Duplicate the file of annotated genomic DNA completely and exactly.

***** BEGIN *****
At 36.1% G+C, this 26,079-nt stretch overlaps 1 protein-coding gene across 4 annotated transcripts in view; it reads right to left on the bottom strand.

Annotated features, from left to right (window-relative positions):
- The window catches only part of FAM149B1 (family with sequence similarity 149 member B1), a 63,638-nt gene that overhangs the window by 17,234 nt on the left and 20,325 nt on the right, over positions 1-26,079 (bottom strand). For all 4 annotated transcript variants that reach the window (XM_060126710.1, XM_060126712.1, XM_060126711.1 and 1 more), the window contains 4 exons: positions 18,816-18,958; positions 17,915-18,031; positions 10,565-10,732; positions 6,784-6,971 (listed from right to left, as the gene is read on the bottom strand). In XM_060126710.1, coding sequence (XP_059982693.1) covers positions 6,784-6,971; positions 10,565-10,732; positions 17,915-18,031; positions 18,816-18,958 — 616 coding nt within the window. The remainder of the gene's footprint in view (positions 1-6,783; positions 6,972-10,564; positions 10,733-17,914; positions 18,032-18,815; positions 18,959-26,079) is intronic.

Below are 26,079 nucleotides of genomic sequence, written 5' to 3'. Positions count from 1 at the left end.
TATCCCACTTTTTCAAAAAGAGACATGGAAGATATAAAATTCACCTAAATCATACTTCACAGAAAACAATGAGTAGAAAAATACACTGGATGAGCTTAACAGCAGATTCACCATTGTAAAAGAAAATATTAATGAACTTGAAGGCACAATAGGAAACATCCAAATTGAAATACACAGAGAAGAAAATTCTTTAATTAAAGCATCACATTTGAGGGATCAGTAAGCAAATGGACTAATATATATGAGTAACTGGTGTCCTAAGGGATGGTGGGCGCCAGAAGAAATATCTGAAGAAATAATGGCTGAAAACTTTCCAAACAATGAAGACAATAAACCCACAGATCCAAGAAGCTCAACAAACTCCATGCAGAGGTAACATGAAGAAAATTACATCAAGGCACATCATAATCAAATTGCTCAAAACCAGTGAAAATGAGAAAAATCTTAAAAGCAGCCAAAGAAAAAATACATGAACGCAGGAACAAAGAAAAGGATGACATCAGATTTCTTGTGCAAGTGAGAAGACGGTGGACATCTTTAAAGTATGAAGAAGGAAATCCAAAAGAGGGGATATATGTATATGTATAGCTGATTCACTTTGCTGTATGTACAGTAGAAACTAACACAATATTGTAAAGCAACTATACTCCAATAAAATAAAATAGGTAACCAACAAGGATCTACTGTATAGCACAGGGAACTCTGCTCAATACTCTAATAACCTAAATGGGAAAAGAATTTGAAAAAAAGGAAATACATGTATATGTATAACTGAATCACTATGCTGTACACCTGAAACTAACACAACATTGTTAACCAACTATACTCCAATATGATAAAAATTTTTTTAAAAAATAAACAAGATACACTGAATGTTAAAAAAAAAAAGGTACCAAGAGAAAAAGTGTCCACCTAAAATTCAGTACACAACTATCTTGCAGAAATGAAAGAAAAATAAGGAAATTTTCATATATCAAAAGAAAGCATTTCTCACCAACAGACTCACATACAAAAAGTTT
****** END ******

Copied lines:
At 36.1% G+C, this 26,079-nt stretch overlaps 1 protein-coding gene across 4 annotated transcripts in view; it reads right to left on the bottom strand.

Annotated features, from left to right (window-relative positions):
- The window catches only part of FAM149B1 (family with sequence similarity 149 member B1), a 63,638-nt gene that overhangs the window by 17,234 nt on the left and 20,325 nt on the right, over positions 1-26,079 (bottom strand). For all 4 annotated transcript variants that reach the window (XM_060126710.1, XM_060126712.1, XM_060126711.1 and 1 more), the window contains 4 exons: positions 18,816-18,958; positions 17,915-18,031; positions 10,565-10,732; positions 6,784-6,971 (listed from right to left, as the gene is read on the bottom strand). In XM_060126710.1, coding sequence (XP_059982693.1) covers positions 6,784-6,971; positions 10,565-10,732; positions 17,915-18,031; positions 18,816-18,958 — 616 coding nt within the window. The remainder of the gene's footprint in view (positions 1-6,783; positions 6,972-10,564; positions 10,733-17,914; positions 18,032-18,815; positions 18,959-26,079) is intronic.

Below are 26,079 nucleotides of genomic sequence, written 5' to 3'. Positions count from 1 at the left end.
TATCCCACTTTTTCAAAAAGAGACATGGAAGATATAAAATTCACCTAAATCATACTTCACAGAAAACAATGAGTAGAAAAATACACTGGATGAGCTTAACAGCAGATTCACCATTGTAAAAGAAAATATTAATGAACTTGAAGGCACAATAGGAAACATCCAAATTGAAATACACAGAGAAGAAAATTCTTTAATTAAAGCATCACATTTGAGGGATCAGTAAGCAAATGGACTAATATATATGAGTAACTGGTGTCCTAAGGGATGGTGGGCGCCAGAAGAAATATCTGAAGAAATAATGGCTGAAAACTTTCCAAACAATGAAGACAATAAACCCACAGATCCAAGAAGCTCAACAAACTCCATGCAGAGGTAACATGAAGAAAATTACATCAAGGCACATCATAATCAAATTGCTCAAAACCAGTGAAAATGAGAAAAATCTTAAAAGCAGCCAAAGAAAAAATACATGAACGCAGGAACAAAGAAAAGGATGACATCAGATTTCTTGTGCAAGTGAGAAGACGGTGGACATCTTTAAAGTATGAAGAAGGAAATCCAAAAGAGGGGATATATGTATATGTATAGCTGATTCACTTTGCTGTATGTACAGTAGAAACTAACACAATATTGTAAAGCAACTATACTCCAATAAAATAAAATAGGTAACCAACAAGGATCTACTGTATAGCACAGGGAACTCTGCTCAATACTCTAATAACCTAAATGGGAAAAGAATTTGAAAAAAAGGAAATACATGTATATGTATAACTGAATCACTATGCTGTACACCTGAAACTAACACAACATTGTTAACCAACTATACTCCAATATGATAAAAATTTTTTTAAAAAATAAACAAGATACACTGAATGTTAAAAAAAAAAAGGTACCAAGAGAAAAAGTGTCCACCTAAAATTCAGTACACAACTATCTTGCAGAAATGAAAGAAAAATAAGGAAATTTTCATATATCAAAAGAAAGCATTTCTCACCAACAGACTCACATACAAAAAGTTT